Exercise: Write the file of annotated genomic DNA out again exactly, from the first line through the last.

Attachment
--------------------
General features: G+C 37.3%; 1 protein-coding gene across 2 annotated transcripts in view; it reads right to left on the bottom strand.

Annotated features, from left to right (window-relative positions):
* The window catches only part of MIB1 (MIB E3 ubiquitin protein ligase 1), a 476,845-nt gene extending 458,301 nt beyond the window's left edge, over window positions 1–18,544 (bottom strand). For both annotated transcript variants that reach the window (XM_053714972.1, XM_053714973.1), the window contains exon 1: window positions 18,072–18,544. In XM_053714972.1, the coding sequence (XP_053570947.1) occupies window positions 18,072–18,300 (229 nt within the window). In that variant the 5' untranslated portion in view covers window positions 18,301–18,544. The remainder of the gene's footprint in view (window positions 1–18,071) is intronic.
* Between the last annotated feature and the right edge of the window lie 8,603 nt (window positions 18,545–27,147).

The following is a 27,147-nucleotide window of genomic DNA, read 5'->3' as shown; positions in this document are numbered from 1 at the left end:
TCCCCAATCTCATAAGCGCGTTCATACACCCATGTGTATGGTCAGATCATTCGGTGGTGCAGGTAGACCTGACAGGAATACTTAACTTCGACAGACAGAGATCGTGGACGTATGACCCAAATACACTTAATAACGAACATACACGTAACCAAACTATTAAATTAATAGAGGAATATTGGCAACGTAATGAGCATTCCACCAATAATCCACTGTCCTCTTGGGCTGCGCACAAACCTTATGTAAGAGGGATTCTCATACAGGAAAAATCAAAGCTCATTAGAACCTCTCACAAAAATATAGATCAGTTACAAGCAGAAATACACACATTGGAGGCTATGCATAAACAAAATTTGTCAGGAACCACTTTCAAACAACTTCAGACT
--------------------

General features: G+C 37.3%; 1 protein-coding gene across 2 annotated transcripts in view; it reads right to left on the bottom strand.

Annotated features, from left to right (window-relative positions):
* The window catches only part of MIB1 (MIB E3 ubiquitin protein ligase 1), a 476,845-nt gene extending 458,301 nt beyond the window's left edge, over window positions 1–18,544 (bottom strand). For both annotated transcript variants that reach the window (XM_053714972.1, XM_053714973.1), the window contains exon 1: window positions 18,072–18,544. In XM_053714972.1, the coding sequence (XP_053570947.1) occupies window positions 18,072–18,300 (229 nt within the window). In that variant the 5' untranslated portion in view covers window positions 18,301–18,544. The remainder of the gene's footprint in view (window positions 1–18,071) is intronic.
* Between the last annotated feature and the right edge of the window lie 8,603 nt (window positions 18,545–27,147).

The following is a 27,147-nucleotide window of genomic DNA, read 5'->3' as shown; positions in this document are numbered from 1 at the left end:
TCCCCAATCTCATAAGCGCGTTCATACACCCATGTGTATGGTCAGATCATTCGGTGGTGCAGGTAGACCTGACAGGAATACTTAACTTCGACAGACAGAGATCGTGGACGTATGACCCAAATACACTTAATAACGAACATACACGTAACCAAACTATTAAATTAATAGAGGAATATTGGCAACGTAATGAGCATTCCACCAATAATCCACTGTCCTCTTGGGCTGCGCACAAACCTTATGTAAGAGGGATTCTCATACAGGAAAAATCAAAGCTCATTAGAACCTCTCACAAAAATATAGATCAGTTACAAGCAGAAATACACACATTGGAGGCTATGCATAAACAAAATTTGTCAGGAACCACTTTCAAACAACTTCAGACT